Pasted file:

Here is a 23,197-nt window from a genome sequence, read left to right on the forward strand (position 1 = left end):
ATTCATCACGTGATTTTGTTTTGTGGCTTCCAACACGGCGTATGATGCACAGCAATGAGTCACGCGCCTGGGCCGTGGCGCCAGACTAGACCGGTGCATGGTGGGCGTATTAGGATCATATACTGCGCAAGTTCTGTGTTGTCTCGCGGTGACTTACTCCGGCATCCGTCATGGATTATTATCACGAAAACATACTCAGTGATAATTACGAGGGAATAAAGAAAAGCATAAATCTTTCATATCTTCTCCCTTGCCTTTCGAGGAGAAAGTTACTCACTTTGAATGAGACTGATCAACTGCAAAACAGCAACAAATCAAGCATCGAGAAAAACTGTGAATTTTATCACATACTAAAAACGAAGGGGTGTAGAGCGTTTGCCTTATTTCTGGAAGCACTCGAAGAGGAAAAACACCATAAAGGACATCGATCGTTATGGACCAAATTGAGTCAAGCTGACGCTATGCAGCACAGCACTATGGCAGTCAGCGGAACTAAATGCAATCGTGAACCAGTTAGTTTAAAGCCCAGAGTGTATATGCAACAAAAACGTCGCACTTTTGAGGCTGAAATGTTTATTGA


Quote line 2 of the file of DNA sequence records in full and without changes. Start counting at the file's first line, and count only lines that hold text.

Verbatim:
ATTCATCACGTGATTTTGTTTTGTGGCTTCCAACACGGCGTATGATGCACAGCAATGAGTCACGCGCCTGGGCCGTGGCGCCAGACTAGACCGGTGCATGGTGGGCGTATTAGGATCATATACTGCGCAAGTTCTGTGTTGTCTCGCGGTGACTTACTCCGGCATCCGTCATGGATTATTATCACGAAAACATACTCAGTGATAATTACGAGGGAATAAAGAAAAGCATAAATCTTTCATATCTTCTCCCTTGCCTTTCGAGGAGAAAGTTACTCACTTTGAATGAGACTGATCAACTGCAAAACAGCAACAAATCAAGCATCGAGAAAAACTGTGAATTTTATCACATACTAAAAACGAAGGGGTGTAGAGCGTTTGCCTTATTTCTGGAAGCACTCGAAGAGGAAAAACACCATAAAGGACATCGATCGTTATGGACCAAATTGAGTCAAGCTGACGCTATGCAGCACAGCACTATGGCAGTCAGCGGAACTAAATGCAATCGTGAACCAGTTAGTTTAAAGCCCAGAGTGTATATGCAACAAAAACGTCGCACTTTTGAGGCTGAAATGTTTATTGA